1. I use smoked salmon a lot in the summer, because it's a good, easy source of protein without having to heat up the house with the broiler or stand over a fiery grill.

                I like to make a pasta dish with it. Cook the pasta (bowtie or rotini work best). Add chopped spinach, tomatoes, asparagus (sauteed) and other veggies to your liking. Mix with olive oil, cheese (mozz, parm, or whatever you prefer), garlic, and other spices to taste. Add chunks of smoked salmon. I also like to do a creamy sauce and add something crunchy like walnuts.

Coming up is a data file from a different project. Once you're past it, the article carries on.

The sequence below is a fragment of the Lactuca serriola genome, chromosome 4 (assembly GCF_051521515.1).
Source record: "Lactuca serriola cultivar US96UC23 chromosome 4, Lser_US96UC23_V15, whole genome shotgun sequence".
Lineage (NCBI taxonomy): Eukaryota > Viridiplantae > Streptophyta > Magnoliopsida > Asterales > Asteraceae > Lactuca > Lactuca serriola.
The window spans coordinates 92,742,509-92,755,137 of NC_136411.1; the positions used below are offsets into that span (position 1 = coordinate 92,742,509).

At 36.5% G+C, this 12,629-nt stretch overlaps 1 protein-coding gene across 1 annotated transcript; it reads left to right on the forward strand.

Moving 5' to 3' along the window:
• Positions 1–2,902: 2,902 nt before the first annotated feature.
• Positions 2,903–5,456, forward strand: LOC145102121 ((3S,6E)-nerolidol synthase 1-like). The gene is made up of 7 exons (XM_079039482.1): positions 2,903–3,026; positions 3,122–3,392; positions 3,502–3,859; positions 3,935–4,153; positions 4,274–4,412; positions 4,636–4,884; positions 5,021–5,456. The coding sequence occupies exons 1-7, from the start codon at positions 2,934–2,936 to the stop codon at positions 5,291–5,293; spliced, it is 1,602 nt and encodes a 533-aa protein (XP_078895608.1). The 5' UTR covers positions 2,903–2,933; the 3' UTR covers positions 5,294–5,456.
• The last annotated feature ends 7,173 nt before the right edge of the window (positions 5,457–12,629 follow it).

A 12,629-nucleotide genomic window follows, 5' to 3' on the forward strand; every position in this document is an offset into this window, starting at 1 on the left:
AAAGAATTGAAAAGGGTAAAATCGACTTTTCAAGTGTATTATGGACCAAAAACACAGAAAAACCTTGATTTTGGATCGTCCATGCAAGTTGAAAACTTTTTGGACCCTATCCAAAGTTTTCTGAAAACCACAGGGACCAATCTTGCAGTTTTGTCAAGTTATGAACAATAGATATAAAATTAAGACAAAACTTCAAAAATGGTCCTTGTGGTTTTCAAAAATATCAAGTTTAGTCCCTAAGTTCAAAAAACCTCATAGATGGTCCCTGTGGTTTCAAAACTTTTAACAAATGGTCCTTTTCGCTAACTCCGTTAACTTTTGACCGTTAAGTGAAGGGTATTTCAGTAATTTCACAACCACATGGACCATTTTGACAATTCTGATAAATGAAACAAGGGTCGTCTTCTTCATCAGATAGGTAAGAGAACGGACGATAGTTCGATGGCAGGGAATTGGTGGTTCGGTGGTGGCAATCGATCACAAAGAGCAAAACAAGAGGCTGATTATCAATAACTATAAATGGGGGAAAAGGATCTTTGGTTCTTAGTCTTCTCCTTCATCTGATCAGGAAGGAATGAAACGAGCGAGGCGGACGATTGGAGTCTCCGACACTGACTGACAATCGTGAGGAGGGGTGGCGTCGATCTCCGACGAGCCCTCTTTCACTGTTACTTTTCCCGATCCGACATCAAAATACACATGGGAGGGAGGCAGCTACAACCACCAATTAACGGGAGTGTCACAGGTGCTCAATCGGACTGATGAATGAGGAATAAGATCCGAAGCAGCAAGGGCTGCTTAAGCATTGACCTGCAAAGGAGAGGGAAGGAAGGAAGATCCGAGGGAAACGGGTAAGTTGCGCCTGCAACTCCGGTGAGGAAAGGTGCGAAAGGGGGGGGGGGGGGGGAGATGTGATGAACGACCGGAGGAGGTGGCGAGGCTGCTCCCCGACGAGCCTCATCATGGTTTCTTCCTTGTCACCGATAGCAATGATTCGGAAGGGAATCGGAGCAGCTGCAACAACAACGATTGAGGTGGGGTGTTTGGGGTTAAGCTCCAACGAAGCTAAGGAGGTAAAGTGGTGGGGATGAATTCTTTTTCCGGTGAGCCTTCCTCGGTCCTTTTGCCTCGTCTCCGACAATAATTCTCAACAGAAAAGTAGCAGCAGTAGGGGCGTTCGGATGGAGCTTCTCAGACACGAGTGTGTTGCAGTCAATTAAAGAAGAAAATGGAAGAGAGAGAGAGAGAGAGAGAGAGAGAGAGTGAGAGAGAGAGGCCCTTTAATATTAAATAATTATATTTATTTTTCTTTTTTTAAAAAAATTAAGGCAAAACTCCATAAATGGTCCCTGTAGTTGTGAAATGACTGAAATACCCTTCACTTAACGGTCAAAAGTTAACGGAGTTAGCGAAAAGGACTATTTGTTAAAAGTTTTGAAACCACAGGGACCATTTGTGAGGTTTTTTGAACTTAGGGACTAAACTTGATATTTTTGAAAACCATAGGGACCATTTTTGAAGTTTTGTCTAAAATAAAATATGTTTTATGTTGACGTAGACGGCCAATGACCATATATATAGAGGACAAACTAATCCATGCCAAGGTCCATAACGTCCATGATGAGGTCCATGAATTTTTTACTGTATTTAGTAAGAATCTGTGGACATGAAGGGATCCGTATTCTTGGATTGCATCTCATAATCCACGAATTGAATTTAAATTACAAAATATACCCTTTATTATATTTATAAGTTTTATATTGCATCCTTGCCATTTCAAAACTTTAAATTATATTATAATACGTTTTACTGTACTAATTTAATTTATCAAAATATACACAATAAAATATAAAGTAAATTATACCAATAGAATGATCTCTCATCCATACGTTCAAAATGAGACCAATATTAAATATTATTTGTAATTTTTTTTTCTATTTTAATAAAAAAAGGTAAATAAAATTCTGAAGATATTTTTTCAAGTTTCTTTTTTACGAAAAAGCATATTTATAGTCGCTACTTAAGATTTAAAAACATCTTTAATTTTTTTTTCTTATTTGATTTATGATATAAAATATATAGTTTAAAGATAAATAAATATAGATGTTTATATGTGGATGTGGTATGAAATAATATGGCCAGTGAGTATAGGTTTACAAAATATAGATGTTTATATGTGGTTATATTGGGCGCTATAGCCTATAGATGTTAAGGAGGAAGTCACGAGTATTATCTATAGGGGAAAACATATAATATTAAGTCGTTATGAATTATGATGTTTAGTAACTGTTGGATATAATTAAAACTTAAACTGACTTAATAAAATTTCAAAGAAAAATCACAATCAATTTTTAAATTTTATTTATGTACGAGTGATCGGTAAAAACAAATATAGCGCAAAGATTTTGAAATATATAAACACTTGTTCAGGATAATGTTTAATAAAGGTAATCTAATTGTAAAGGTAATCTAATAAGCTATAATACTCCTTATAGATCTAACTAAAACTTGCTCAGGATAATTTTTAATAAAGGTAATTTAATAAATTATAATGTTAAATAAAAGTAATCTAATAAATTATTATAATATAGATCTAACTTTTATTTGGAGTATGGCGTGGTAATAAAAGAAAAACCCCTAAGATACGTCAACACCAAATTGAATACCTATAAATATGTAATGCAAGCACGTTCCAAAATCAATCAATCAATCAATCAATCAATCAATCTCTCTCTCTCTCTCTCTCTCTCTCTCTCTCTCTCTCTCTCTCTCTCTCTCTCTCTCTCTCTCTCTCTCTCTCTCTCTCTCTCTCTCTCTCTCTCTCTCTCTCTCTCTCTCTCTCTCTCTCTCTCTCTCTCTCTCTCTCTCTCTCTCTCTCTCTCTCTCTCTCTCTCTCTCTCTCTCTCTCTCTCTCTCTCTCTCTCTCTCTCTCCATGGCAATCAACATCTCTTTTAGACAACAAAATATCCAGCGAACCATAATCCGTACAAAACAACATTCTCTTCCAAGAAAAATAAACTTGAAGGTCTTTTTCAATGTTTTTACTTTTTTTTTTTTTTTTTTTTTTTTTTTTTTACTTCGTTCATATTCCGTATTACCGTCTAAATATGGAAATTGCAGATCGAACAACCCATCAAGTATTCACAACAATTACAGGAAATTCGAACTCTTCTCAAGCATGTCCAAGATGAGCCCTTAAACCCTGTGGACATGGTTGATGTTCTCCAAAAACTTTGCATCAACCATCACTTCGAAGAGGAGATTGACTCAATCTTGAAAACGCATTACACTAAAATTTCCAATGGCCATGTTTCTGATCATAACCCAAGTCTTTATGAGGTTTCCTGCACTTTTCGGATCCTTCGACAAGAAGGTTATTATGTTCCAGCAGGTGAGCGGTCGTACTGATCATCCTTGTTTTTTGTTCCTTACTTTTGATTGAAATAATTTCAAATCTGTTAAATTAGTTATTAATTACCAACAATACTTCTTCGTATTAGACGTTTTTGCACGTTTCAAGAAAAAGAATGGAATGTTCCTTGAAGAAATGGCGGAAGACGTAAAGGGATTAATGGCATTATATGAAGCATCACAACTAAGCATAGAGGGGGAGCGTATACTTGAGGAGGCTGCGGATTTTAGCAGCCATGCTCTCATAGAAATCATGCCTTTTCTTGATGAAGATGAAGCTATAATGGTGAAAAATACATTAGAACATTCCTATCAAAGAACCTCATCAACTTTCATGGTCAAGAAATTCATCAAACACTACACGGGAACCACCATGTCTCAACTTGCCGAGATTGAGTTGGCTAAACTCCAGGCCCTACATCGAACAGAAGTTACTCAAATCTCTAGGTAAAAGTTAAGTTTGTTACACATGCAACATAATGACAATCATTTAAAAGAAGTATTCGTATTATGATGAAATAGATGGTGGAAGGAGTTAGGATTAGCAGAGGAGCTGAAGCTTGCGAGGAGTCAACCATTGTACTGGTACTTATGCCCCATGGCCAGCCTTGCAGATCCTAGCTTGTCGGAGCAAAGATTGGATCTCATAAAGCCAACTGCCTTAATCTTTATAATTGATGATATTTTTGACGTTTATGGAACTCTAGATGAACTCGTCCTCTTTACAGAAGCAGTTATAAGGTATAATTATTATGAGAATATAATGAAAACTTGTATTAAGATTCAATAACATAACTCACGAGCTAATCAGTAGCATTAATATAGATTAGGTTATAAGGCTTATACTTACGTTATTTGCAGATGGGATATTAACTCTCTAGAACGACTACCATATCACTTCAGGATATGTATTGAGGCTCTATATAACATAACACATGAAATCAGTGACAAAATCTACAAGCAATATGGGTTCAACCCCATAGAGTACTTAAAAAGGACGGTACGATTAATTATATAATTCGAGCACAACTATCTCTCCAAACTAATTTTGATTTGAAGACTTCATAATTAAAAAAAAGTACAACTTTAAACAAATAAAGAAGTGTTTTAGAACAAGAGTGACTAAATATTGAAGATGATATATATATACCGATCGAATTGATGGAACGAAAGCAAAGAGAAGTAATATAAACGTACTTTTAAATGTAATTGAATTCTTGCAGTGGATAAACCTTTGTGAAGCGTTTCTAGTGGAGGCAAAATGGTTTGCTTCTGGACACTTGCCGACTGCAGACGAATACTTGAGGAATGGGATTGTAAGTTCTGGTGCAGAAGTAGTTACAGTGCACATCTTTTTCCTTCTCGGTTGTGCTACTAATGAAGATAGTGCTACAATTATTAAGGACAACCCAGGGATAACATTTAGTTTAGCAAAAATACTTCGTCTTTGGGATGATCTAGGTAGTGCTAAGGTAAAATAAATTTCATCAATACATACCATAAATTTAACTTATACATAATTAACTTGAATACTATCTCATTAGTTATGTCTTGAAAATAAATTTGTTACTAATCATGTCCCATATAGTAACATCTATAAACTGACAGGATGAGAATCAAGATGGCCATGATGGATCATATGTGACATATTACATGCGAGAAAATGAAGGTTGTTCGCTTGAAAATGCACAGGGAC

It can be served hot, or chilled and served as a pasta salad.

                1. Lox and onion omelette.

                  1. I make a salad of roasted asparagus topped with smoked salmon and a poached egg. The entirety is then drizzled with a lemon-dill vinaigrette.

                    EDIT: The dressing is made with chives and lemon juice, not dill. Long day!

                    5 Replies
                    1. re: JungMann

                      Jungmann, you have just combined three of my favorite foods. Now if I just figure out how to poach an egg that doesn't fall apart in the water, I'll be fine. That dish sounds just wonderful!!!!

                      1. re: linguafood

                        A really fresh egg will hold together all by itself. If your eggs aren't the freshest, a little white vinegar in the water lends them integrity. And don't boil--simmer.

                        1. re: alanbarnes